Basically, Janeway's a badass. She's less concerned with diplomacy and more concerned with protecting her people. If anyone should be in charge of something dangerous on the other the end of what I assume to be a big, red button, it's Janeway. 

Ex-President Kirk
Jim Kirk is obviously the affable ex-president of our government. We remember him being a better president than he was and sometimes, we wish he was back. His job is to cut ribbons, open libraries, and go on talk shows. He's the one who visits foreign countries on "missions of diplomacy" so that he can leer (in an oddly appealing way) at their women and be heard saying, "This food is ok. But it'd be a hell of a lot better with ketchup."

Monday, February 18, 2013

Take A Look

When I was a little kid, sometimes things were awesome. Sometimes, they weren't. But, no matter what kind of time it was, there were a few things I could count on. Some of those things happened to be on TV. They were Mr. Rogers' Neighborhood, Reading Rainbow, and Star Trek.

In 2003, the year after I graduated high school, thereby finishing up some of the worst years of my life, Fred Rogers died. I had always wanted to write him a letter about how much he had meant to me but I missed my chance.

I resolved to write a letter to LeVar Burton. I wrote it. I printed it. I even found the address for Mr. Burton's agent. But, I never sent it. It's in a box somewhere, still packed up from one of the seven or eight moves I've made since then.

This weekend, I had the chance to see Mr. Burton in person. I paid to get my picture taken with him. I shook his hand, turned to the camera, and smiled. The camera flashed and I was still seeing spots when I exited the photography room and realized I'd missed my chance to say anything to him. That's when I burst into tears. The whole experience was too overwhelming for me. All of the sudden, I felt like that same little kid. I felt like I had no control. I felt like I was at the mercy of every other force in my life but my own will. I couldn't even get my mouth to say in one sentence about how much he had meant to me.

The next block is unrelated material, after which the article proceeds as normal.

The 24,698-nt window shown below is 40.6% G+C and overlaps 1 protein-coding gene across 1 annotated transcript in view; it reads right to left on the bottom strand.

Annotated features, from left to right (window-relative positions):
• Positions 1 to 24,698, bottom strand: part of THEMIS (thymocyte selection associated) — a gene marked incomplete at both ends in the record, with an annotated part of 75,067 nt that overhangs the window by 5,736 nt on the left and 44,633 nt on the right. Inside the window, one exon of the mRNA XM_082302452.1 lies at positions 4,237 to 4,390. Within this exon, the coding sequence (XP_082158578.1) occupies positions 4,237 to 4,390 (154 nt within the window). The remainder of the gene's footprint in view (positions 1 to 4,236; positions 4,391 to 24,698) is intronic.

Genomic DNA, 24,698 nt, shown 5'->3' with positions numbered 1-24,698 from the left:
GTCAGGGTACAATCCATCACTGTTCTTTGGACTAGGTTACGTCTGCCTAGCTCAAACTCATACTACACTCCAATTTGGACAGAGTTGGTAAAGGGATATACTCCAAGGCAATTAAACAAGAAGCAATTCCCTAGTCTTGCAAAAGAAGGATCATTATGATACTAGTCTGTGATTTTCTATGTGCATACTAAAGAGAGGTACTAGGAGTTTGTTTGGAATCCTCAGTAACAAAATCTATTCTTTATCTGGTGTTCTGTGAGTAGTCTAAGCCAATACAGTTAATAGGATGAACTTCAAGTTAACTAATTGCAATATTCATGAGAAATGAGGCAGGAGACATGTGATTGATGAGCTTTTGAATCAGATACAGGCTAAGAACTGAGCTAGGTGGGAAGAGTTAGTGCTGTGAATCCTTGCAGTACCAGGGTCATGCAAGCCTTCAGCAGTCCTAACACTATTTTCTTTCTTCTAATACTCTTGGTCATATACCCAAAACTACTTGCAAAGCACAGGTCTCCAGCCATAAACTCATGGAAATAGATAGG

I walked out into the sunshine and got a grip. I was at a Star Trek convention. I was doing something really cool. I just had my picture made with an awesome guy I'd always admired. I was standing next to the awesome guy I'd married. I wasn't a little kid. I was a grown-up and this was my day.

A few hours later, while we were sitting at a picnic table during some downtime, Mr. Burton happened to walk past. Without thinking, I stood up and said, "Mr. Burton, I'd just like to say that Reading Rainbow meant the world to me. Thank you." He said thanks and walked away. I sat back down and looked at my husband.

"I did it," I said. "I didn't miss my chance."

But, you don't have to take my word for it:

Sunday, February 17, 2013

Weekend Roundup #7